The race to remove CO2 from our atmosphere is on. In an effort to draw down carbon at a meaningful scale, people are looking to the ground. The top meter of the world’s soil holds over three times the amount of carbon currently in our atmosphere—and if we treat our land better, it could suck up even more.
This is good news for farmers. Companies and individuals desperate to offset their emissions by purchasing carbon credits are willing to pay farmers to use sustainable agricultural practices and sequester carbon in their fields. The problem? The process of verifying whether a field has sucked up additional carbon isn’t easy: Physical samples have to be regularly collected across the land and sent to a lab for processing.
Enter Perennial, a startup based in Boulder, Colorado, that says it has the answer. While studying at Brown University, chief innovation officer David Schurman met CEO Jack Roswell and president Oleksiy “Alex” Zhuk, passionate engineers from family farms in Michigan and Ukraine, respectively. When they got to Brown, they were surprised to discover that “agriculture as a whole was essentially forgotten” by technologists, says Zhuk. Today, their ambition is to produce “the infrastructure that underpins the full vertical of the soil carbon market,” says Roswell. “No technology is solving a problem unless it’s solving the problem at scale and in a cost-effective manner,” says Roswell. “We’re actively monitoring every field for carbon removal and net emissions, in the US and beyond.”
Jim Kellner, a professor at Brown University and Perennial’s chief scientist, explains that the company’s technology relies on multispectral satellite imagery. This means measuring the reflected light from Earth in narrow bands across a broad range of the electromagnetic spectrum, capturing information that’s invisible to the human eye. Kellner says analyzing the spectrum of reflected light allows accurate identification of carbon in the soil, even using satellite images with a spatial resolution of only 10 meters. By comparing the amount of light reflected at different wavelengths, “you can learn to identify materials, even without the picture,” he says.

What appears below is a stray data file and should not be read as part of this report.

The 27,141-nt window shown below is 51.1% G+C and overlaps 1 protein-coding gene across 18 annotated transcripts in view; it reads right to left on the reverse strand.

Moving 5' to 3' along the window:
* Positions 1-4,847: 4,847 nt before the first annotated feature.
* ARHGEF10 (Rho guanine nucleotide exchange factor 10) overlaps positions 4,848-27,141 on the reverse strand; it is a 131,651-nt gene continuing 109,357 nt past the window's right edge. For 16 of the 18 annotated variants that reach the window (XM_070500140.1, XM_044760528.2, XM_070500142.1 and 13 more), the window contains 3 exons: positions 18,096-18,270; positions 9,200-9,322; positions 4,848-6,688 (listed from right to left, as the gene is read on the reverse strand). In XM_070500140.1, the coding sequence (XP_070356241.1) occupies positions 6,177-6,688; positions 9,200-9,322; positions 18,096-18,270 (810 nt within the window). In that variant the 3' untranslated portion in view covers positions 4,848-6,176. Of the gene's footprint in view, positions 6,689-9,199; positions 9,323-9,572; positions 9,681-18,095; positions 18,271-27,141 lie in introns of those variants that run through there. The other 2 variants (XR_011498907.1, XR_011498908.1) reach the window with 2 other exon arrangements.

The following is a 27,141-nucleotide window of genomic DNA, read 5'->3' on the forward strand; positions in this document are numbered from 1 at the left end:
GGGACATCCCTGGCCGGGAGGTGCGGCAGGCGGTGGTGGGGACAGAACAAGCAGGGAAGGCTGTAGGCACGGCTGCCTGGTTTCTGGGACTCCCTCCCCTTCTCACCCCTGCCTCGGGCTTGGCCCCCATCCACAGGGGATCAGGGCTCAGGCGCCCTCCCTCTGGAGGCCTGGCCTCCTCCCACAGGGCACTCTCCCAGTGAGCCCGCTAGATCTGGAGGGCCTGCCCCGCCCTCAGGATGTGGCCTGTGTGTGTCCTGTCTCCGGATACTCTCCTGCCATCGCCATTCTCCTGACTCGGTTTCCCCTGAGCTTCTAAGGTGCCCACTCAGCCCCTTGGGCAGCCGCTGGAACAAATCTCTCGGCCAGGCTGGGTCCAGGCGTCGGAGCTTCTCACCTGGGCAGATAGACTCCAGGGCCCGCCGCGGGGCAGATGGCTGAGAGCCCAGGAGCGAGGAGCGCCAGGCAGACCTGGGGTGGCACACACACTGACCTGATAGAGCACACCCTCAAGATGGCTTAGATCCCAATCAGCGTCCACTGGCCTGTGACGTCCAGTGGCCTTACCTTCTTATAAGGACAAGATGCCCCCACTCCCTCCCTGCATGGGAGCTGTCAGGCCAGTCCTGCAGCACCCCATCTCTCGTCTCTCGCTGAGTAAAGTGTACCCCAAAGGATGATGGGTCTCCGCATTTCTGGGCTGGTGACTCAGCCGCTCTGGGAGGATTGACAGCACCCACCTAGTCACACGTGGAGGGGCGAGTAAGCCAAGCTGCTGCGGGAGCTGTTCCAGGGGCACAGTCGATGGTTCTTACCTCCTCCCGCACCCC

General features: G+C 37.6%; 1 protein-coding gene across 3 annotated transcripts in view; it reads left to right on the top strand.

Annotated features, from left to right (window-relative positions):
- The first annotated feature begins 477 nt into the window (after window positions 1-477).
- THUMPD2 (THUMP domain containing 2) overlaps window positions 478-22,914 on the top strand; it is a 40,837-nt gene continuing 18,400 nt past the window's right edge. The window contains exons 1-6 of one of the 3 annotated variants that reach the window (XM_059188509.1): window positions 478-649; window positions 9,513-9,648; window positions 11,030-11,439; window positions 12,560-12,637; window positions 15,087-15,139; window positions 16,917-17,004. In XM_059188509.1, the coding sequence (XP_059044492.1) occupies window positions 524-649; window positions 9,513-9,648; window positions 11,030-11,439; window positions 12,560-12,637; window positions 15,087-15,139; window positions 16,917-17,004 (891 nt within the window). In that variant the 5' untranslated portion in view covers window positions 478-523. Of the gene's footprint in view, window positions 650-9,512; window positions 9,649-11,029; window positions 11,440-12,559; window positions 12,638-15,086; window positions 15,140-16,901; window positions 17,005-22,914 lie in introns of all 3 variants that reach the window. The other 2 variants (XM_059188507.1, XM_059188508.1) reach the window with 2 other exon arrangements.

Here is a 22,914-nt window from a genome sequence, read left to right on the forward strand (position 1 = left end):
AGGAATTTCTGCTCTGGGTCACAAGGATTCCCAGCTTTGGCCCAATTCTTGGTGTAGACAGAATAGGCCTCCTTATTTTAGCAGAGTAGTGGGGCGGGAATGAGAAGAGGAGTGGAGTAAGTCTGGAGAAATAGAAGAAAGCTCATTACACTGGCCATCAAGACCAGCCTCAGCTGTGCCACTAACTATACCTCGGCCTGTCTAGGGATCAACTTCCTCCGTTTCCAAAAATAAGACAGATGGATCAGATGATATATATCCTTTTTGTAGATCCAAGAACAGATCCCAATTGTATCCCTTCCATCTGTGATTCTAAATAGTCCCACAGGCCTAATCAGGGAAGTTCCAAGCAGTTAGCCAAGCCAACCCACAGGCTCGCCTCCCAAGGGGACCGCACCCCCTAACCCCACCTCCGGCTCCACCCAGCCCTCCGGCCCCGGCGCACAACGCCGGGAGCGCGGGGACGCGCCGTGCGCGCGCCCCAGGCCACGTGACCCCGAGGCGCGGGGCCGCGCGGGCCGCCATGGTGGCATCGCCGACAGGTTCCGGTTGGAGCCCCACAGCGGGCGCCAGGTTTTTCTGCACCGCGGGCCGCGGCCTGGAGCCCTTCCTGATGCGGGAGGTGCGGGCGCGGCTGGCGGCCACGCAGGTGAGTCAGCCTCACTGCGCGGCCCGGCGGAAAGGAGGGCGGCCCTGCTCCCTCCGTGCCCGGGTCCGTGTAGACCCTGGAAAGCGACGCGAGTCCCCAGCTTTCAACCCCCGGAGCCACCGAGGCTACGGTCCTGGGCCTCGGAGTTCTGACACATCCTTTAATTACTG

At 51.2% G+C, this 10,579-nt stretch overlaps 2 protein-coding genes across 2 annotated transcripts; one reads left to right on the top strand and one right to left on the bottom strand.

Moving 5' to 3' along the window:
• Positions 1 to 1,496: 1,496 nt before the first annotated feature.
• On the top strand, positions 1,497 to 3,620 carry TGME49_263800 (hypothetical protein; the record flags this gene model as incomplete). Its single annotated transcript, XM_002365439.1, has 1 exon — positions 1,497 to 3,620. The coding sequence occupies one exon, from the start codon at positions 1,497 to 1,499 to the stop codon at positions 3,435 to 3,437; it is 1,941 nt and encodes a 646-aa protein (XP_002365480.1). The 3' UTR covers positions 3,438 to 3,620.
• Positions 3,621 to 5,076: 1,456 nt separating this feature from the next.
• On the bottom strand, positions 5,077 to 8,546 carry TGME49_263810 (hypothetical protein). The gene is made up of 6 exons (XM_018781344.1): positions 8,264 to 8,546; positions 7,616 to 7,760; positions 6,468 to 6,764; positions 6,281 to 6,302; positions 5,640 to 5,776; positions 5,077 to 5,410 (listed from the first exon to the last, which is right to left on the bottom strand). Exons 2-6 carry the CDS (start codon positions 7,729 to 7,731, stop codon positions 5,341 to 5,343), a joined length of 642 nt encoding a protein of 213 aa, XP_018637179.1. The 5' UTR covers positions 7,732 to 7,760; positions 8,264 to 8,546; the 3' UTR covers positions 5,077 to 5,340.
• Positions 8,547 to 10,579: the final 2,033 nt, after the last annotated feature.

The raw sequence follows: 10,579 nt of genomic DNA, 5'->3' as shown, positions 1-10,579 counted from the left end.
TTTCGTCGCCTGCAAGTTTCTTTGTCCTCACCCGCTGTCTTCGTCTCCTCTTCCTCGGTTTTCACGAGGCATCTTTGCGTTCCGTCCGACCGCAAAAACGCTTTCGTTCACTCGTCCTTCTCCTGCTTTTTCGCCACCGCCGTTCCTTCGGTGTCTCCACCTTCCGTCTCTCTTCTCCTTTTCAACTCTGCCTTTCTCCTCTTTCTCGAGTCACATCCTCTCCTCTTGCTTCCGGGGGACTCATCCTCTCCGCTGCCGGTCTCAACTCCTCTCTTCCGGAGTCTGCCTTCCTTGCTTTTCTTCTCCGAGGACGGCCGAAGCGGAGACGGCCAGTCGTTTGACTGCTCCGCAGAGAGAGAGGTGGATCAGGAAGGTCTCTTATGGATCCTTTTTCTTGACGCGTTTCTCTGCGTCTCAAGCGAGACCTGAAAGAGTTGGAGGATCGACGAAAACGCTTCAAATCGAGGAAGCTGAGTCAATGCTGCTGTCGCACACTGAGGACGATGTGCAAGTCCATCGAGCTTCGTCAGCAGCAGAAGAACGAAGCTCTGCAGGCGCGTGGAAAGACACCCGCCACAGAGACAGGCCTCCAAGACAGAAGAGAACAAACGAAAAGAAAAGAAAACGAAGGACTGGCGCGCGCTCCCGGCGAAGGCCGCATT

Satellite images are fed into a machine learning algorithm, along with environmental data about the field in question—such as elevation and climate—to produce a measurement of the soil’s carbon content. To train the algorithm accurately, the team gathered thousands of soil samples, digging holes in fields all across the US to calibrate their models for different climate conditions and types of crop. By training their model on these representative physical measurements, the team enabled the algorithm to remotely quantify carbon in the ground. The company sees this as a critical step to unlocking the soil carbon market. “If you solve the problem of quantifying carbon but it’s dependent on sending someone into the field with a stake or shovel, you’re not going to reach global scale,” says Zhuk.
That’s all very well, but are farmers really willing to convert to sustainable agricultural practices and change how they grow food? Zhuk thinks the answer is yes. In the context of severe soil erosion worldwide, and the rising prices of chemicals for farms, he hopes Perennial will offer farmers the financial boost they need to move away from environmentally damaging practices and restore their land. “Our approach produces a standard measurement anywhere in the world—a farmer in Ethiopia that puts a ton of carbon in the soil will get recognized and paid the same as one in Iowa, transcending borders and inconsistent verification standards,” he says.
Right now, the company is working on training its algorithms in new countries and continents, as well as tackling new types of land—such as grazing and pasture lands—in addition to crop fields. Zhuk’s goal? “To move agriculture from just an industry that feeds us to an industry that is a major contributor to offsetting our emissions and reversing climate change.”
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